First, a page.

9 Goals of Office To provide SOM professional staff with voluntary, informal, neutral, confidential, third-party assistance in resolving University and/or work- related issues, concerns, or conflicts, through mediation, persuasion, and education. Identify systemic problems relating to policies, procedures, SOM structures and/or culture that exacerbate, cause or elicit conflicts and problems. Policy clarification; enhancement of perceived fairness of SOM procedures Educational role (didactic, interactive, workshops, etc) to better inform and help SOM personnel manage conflict, negotiate, prevent authorship disputes, understand XYZ compensation plan, professionalism, sexual harassment, etc. To operate independently of the SOMs normal grievance procedures, and without formal decision-making authority. To identify new problems and address issues before they become more widespread or severe.

10 Operating Principles Confidential: The ombuds maintains confidential both the identity of individuals as well as the contents of conversations, unless given permission by individual client. Neutral: The ombuds advocates for unbiased and fair process, assessment, and outcome. Informal: The ombuds operates outside the formal problem- resolution and grievance procedures of the University. Independent: The ombuds is not part of the formal authority structure of the University. Informative: The ombuds will inform individuals of additional and/or relevant evidence, procedures, and prospective outcomes that might be anticipated during the course of resolving individual grievances.

11 Costs: Estimates from other Ombuds including Harvard and NIH indicate full time person trained in conflict resolution and mediation averages between $ ,000/year ~7k/yr department/program or could pro-rate depending upon size of department/program Additional costs relate to office needs, supplies and travel to attend appropriate meetings Provosts office is committed to provide some financial and ancillary support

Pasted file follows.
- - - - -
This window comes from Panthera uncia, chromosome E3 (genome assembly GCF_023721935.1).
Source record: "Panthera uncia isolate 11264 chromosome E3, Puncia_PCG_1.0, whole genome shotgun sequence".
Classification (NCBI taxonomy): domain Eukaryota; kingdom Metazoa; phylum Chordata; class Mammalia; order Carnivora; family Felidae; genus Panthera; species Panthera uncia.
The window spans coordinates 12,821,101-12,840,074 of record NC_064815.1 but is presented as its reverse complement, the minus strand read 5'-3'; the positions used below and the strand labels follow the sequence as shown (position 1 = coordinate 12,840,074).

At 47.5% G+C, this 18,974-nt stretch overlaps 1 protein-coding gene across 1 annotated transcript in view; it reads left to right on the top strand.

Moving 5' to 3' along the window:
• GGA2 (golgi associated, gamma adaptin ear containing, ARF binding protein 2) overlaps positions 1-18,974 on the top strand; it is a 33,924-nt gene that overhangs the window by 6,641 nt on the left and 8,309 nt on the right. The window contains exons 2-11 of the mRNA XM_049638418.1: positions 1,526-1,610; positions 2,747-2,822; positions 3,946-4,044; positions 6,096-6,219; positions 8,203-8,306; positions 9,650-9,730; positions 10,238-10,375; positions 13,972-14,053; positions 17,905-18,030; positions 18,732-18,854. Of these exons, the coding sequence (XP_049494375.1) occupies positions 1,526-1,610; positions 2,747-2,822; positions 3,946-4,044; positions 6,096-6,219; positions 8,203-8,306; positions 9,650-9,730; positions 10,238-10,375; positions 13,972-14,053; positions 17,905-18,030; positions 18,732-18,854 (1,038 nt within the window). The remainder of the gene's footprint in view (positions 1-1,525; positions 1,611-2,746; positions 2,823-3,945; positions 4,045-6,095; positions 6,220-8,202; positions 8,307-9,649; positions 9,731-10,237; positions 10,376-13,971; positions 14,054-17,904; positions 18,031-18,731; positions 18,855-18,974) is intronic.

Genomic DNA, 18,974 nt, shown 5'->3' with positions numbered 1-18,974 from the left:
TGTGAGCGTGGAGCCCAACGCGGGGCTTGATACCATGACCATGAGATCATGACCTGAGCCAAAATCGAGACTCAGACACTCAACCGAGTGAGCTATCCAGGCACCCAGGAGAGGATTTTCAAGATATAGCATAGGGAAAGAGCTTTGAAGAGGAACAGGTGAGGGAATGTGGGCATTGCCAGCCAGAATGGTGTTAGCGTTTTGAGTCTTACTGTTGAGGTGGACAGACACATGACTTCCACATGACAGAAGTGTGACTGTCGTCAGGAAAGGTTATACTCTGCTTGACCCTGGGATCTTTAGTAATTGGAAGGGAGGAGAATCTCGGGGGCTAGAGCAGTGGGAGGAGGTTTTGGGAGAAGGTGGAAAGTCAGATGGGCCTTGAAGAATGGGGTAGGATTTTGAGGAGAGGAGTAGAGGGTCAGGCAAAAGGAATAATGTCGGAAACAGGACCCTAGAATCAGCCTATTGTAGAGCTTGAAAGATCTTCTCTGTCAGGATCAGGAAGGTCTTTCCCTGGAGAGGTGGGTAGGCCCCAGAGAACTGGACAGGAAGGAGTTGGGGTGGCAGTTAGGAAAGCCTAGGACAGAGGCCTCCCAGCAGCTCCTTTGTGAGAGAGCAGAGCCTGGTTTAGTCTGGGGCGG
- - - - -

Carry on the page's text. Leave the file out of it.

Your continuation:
12 Cost Effectiveness Early detection of problems/conflicts is less costly and time-consuming Decreased costs of lost time due to conflict issues (includes personnel as well as Division Chief/Chair time) Conflict resolution leads to increased retention Decreased costs of HR and GC personnel dealing with complaints Decreased litigation; most grievants want to solve problem in non-confrontational manner

13 Relationship to Current Hierarchy The Ombuds is independent but works closely with organizational entities such as Chairs, Human Resources and General Counsel to mediate conflict, clarify policy and educate personnel on ownership issues, authorship, etc. The Ombuds should report directly to the highest level of the organization (such as the Dean) in a manner independent of ordinary line and staff functions.

14 Accountability Difficult to assess (different stakeholders, issues and contexts; short-term vs long-term benefits are different;intangible benefits) Proposed Metrics include: Before and after climate survey Assessment of caseload/stakeholders De novo discovery of problems Documentation of policy clarification Annual reports, website materials, educational efforts

15 Proposal: To create an ombuds office to provide members of the School of Medicine community with voluntary, informal, neutral, confidential, third-party assistance in resolving work-related issues, concerns, or conflicts through education, persuasion, and mediation. To get AAC buy-in to advance proposal to EF To get EF buy-in to go forward with office 2011/2012